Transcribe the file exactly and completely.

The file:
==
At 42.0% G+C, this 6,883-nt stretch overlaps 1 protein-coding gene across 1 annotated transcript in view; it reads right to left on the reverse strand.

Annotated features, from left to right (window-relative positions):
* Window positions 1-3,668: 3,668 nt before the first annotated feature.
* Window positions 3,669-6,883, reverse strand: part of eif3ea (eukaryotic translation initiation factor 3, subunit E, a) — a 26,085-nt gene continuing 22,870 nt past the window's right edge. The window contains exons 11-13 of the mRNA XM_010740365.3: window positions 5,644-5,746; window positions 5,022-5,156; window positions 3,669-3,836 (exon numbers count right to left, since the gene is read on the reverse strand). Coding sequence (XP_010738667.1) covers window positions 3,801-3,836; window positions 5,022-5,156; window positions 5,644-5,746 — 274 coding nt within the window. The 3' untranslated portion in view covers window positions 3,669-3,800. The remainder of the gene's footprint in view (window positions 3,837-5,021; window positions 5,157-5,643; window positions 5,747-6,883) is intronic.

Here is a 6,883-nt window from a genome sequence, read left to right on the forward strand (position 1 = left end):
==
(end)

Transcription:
At 42.0% G+C, this 6,883-nt stretch overlaps 1 protein-coding gene across 1 annotated transcript in view; it reads right to left on the reverse strand.

Annotated features, from left to right (window-relative positions):
* Window positions 1-3,668: 3,668 nt before the first annotated feature.
* Window positions 3,669-6,883, reverse strand: part of eif3ea (eukaryotic translation initiation factor 3, subunit E, a) — a 26,085-nt gene continuing 22,870 nt past the window's right edge. The window contains exons 11-13 of the mRNA XM_010740365.3: window positions 5,644-5,746; window positions 5,022-5,156; window positions 3,669-3,836 (exon numbers count right to left, since the gene is read on the reverse strand). Coding sequence (XP_010738667.1) covers window positions 3,801-3,836; window positions 5,022-5,156; window positions 5,644-5,746 — 274 coding nt within the window. The 3' untranslated portion in view covers window positions 3,669-3,800. The remainder of the gene's footprint in view (window positions 3,837-5,021; window positions 5,157-5,643; window positions 5,747-6,883) is intronic.

Here is a 6,883-nt window from a genome sequence, read left to right on the forward strand (position 1 = left end):